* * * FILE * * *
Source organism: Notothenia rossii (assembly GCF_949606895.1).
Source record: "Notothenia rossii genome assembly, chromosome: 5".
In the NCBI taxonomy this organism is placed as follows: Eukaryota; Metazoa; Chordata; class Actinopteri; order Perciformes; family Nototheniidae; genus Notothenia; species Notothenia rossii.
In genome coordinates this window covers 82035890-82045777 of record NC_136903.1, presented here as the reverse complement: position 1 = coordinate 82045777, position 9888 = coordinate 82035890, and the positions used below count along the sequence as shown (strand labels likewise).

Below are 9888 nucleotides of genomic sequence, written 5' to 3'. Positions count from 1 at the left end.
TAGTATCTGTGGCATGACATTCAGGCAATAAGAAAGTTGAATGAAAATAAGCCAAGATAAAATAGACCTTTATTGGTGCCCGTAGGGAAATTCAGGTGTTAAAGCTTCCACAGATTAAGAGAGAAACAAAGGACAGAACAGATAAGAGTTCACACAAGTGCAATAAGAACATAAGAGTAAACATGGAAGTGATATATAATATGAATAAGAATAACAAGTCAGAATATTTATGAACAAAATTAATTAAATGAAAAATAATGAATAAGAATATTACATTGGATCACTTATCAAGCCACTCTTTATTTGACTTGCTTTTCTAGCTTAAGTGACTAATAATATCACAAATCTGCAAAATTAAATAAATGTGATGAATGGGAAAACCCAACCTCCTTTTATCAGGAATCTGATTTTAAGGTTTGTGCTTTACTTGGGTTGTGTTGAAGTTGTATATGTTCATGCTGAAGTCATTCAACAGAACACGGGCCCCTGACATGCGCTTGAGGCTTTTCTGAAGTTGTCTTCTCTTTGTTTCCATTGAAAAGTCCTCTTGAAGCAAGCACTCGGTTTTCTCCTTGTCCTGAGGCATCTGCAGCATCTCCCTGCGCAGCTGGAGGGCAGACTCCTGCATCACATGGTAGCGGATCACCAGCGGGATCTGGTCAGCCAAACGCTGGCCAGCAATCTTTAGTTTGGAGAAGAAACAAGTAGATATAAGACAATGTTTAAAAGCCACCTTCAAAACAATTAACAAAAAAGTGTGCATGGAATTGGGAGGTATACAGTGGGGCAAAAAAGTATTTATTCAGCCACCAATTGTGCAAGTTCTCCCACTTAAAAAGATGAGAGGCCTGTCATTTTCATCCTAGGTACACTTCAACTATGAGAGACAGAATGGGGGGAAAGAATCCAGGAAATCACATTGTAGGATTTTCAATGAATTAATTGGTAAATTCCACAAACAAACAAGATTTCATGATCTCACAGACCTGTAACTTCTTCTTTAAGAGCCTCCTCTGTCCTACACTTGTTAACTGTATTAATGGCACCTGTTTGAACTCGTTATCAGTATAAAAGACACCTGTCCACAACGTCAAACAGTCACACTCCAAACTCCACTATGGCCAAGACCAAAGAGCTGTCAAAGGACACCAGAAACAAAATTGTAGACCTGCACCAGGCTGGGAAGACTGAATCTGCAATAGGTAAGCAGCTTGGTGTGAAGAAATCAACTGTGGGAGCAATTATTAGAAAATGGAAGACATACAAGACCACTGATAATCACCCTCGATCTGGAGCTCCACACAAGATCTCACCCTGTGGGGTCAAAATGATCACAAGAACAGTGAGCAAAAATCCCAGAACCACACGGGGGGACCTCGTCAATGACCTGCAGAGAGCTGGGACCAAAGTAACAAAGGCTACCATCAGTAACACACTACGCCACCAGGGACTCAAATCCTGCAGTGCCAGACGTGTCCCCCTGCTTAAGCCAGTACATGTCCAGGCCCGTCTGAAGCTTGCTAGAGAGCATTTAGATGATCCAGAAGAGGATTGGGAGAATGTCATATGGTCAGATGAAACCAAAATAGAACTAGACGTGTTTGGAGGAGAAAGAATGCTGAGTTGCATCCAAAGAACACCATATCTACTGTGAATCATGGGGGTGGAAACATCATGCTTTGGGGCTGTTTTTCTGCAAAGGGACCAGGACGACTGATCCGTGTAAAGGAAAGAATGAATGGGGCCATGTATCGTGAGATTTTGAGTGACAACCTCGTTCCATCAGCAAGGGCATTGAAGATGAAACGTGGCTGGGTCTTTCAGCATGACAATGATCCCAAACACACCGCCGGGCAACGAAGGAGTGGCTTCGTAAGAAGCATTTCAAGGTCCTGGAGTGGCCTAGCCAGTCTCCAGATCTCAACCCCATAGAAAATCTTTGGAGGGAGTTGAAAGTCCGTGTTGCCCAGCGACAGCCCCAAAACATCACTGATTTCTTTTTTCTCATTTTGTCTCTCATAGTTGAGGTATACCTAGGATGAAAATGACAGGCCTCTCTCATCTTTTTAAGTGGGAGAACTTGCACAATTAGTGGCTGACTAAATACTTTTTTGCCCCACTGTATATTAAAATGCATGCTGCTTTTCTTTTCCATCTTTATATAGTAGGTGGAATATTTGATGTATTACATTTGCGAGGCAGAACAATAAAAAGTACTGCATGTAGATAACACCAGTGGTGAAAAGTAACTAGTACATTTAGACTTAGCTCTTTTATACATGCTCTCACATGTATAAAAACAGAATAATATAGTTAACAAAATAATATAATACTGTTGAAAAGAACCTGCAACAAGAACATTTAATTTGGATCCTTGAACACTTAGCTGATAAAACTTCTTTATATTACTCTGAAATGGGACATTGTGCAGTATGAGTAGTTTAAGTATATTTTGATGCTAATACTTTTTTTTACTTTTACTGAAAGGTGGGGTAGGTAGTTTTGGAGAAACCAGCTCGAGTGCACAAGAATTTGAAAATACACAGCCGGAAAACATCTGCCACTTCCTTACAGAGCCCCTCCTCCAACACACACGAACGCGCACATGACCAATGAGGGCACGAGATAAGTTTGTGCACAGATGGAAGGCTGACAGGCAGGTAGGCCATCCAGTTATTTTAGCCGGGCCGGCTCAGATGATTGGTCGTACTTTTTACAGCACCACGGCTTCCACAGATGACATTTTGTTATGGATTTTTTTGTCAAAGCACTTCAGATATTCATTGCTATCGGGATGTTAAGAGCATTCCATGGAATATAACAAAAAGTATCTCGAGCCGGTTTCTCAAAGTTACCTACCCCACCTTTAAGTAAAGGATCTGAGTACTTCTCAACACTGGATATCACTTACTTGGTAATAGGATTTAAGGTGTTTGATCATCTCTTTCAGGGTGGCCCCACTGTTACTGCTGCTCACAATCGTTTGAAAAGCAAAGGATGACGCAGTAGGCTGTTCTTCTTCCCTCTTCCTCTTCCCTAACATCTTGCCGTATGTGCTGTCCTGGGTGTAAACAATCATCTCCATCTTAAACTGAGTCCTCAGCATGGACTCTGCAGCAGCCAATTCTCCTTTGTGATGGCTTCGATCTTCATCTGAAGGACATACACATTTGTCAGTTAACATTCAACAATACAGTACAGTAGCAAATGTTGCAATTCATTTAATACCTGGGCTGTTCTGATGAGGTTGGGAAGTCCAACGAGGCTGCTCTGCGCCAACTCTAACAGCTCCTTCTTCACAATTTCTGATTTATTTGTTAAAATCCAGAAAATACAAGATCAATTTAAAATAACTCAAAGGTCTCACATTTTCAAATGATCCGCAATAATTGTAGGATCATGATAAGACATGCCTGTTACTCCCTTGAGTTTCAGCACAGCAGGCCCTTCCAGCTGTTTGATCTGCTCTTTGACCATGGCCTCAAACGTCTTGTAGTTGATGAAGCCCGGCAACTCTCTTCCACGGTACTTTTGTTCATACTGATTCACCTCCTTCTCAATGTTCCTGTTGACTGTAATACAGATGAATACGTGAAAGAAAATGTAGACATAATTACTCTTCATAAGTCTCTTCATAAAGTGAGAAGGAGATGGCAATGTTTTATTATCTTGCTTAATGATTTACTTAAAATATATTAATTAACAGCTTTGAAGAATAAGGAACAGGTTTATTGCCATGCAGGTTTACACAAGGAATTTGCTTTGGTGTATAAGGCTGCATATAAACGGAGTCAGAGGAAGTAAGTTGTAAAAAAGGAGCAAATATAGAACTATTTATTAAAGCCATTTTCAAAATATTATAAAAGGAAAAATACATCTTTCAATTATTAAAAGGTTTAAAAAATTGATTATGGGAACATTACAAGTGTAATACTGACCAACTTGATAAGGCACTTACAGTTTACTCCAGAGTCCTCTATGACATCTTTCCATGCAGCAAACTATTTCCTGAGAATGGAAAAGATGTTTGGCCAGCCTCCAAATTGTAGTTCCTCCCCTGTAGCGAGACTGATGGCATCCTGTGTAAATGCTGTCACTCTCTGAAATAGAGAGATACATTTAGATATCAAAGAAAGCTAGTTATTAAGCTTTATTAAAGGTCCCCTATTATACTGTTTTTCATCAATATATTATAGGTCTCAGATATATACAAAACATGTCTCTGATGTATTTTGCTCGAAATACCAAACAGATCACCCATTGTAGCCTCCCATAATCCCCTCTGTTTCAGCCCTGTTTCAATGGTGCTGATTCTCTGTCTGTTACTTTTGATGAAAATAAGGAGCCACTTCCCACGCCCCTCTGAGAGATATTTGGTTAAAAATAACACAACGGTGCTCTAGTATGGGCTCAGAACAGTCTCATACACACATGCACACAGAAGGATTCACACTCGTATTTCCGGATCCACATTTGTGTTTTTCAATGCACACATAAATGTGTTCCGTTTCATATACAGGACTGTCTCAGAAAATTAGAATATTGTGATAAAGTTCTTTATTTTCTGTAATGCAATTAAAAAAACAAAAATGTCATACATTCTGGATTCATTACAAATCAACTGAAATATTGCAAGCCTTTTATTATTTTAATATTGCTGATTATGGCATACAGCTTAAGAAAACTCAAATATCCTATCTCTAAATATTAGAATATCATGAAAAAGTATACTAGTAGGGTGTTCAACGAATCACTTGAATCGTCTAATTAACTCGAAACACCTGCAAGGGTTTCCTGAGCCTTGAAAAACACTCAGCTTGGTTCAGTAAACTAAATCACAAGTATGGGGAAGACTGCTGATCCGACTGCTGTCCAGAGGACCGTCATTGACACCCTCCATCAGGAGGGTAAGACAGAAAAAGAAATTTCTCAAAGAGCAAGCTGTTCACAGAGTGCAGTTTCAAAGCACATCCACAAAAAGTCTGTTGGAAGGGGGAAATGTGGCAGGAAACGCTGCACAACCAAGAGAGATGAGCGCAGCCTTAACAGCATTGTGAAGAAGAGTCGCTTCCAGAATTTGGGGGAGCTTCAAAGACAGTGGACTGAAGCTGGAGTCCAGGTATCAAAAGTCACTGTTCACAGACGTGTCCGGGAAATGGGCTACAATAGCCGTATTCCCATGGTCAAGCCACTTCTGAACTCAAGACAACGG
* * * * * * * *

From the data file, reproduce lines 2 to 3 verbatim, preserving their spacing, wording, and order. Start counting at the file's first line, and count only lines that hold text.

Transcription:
Source record: "Notothenia rossii genome assembly, chromosome: 5".
In the NCBI taxonomy this organism is placed as follows: Eukaryota; Metazoa; Chordata; class Actinopteri; order Perciformes; family Nototheniidae; genus Notothenia; species Notothenia rossii.